The composition was conceived as a vehicle with which to explore ideas of information theory and stochasticism in an artistic way. It explores the perception of randomness and order (entropy and negentropy) in musical structure, and demonstrates the use of stochasticism not only as a model for the distribution of sounds in time, but also as a method of variation of a harmonic "order".

You can hear a brief excerpt of Entropy in MP3 format.

The notes of this piece were all chosen by a computer algorithm written by the composer. The algorithm takes as its input a description of some beginning and ending characteristics of a musical phrase, and outputs the note information necessary to realize a continuous transformation from the beginning to the ending state. Such a transformation can take place over any period of time desired by the composer (in this piece anywhere from 3 to 90 seconds). The input description is stated in terms of relative probabilities of different musical occurrences, thus allowing the com-poser to describe music which ranges between totally predictable (negentropic) and totally un-predictable (entropic), and which can transform gradually or suddenly from one to the other. The piece is performed by a Macintosh computer playing a Yamaha Disklavier piano.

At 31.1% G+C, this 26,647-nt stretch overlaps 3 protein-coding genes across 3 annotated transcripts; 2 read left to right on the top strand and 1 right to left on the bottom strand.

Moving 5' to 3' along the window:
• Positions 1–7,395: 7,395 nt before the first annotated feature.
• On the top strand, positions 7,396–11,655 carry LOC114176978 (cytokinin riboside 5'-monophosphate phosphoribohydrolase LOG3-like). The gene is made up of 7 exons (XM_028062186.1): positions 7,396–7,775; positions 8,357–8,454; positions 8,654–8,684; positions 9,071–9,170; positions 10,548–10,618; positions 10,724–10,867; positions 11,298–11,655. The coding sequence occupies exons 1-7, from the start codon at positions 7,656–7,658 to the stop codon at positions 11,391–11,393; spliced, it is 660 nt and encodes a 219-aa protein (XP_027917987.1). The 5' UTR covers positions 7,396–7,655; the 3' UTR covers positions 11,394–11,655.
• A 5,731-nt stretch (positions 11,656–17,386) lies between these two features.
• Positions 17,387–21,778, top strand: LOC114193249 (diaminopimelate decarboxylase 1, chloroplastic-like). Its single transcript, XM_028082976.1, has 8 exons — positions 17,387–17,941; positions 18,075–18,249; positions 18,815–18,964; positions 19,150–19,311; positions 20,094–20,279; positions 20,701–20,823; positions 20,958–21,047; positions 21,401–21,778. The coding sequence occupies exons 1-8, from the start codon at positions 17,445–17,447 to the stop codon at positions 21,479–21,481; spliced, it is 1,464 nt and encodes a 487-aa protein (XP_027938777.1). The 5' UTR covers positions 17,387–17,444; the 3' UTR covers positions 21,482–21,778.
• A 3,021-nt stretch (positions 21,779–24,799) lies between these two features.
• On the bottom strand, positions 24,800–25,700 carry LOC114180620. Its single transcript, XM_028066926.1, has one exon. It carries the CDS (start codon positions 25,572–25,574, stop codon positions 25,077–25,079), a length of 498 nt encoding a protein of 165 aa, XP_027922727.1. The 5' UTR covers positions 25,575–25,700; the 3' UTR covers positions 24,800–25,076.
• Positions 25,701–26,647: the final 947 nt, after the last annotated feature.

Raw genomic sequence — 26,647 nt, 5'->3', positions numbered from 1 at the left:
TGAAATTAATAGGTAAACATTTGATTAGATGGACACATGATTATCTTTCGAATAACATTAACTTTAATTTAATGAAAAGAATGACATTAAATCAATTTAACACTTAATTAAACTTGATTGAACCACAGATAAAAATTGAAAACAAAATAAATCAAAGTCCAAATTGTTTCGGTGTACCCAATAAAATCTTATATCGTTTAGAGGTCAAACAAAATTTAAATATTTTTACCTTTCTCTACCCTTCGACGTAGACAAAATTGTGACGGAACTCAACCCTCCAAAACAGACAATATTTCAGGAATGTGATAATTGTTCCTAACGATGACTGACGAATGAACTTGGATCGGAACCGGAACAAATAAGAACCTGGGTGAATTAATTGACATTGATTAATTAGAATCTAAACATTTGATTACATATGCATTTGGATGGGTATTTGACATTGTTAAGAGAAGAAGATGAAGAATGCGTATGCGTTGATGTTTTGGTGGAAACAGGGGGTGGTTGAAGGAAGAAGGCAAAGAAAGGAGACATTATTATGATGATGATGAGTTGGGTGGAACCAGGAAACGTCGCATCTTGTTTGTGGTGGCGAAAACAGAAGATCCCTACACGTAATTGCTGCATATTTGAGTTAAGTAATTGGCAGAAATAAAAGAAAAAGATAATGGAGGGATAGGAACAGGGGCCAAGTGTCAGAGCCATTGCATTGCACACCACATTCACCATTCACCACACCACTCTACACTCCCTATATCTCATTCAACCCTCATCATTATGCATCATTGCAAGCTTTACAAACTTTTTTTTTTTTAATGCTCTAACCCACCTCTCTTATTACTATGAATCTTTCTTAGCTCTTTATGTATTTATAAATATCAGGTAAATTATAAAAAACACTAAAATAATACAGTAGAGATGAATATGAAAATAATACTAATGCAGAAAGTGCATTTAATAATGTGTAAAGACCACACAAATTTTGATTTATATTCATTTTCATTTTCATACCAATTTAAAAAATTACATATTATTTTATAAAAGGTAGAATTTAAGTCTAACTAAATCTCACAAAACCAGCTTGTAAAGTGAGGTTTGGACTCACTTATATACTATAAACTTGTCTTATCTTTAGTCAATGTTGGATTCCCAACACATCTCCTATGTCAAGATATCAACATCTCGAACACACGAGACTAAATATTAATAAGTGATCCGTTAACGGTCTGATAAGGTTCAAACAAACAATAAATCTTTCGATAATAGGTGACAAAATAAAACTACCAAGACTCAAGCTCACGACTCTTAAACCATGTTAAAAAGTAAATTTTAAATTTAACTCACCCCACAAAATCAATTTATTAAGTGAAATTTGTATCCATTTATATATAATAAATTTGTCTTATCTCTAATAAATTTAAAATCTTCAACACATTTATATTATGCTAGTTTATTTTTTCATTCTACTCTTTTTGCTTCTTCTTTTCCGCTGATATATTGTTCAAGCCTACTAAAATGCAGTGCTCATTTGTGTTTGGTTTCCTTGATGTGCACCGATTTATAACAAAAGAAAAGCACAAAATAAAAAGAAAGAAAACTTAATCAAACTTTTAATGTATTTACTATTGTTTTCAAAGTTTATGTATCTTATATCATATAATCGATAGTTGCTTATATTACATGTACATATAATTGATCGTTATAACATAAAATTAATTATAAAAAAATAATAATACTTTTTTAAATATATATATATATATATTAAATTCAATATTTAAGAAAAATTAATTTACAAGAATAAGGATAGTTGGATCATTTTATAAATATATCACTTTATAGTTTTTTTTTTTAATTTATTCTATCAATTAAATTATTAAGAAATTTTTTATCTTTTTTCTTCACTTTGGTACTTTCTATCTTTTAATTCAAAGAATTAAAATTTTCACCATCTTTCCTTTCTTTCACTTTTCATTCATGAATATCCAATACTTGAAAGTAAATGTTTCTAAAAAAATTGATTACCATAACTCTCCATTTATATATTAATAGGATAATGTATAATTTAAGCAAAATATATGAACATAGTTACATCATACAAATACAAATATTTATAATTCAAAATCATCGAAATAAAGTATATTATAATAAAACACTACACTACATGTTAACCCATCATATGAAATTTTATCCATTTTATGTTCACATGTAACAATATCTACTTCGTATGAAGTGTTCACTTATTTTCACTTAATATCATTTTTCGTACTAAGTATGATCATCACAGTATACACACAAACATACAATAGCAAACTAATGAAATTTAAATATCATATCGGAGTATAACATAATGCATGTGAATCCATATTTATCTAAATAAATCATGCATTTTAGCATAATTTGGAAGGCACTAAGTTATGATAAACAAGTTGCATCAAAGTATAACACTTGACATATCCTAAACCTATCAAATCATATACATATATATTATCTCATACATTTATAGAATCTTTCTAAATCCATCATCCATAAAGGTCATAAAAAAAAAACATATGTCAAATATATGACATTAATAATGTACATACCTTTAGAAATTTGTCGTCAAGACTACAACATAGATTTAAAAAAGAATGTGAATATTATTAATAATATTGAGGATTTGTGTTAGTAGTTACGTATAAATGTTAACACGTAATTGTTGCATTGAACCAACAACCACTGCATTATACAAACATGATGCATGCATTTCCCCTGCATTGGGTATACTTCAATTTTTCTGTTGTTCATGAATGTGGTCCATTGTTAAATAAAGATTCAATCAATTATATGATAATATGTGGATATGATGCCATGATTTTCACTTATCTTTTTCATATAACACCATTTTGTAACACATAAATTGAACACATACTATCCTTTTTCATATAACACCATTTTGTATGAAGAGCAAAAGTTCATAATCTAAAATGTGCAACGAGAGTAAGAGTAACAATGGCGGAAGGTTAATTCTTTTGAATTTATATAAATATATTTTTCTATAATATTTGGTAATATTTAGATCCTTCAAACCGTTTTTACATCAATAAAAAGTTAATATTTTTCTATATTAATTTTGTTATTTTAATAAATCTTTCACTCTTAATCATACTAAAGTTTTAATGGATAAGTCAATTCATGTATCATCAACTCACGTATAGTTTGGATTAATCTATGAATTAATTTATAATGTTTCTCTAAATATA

Unnatural Selection is performed by an improvising computer program inspired by the computation technique known as a genetic algorithm, which takes a set of possibilities and generates new ones by recombining aspects of the old ones. The notes played by a human performer become a population of possibilities from which the program derives its musical material. The program "learns" the music on the spot, at the moment it is played by the human performer, and joins in with a synthesizer accompaniment it improvises based on the music it receives.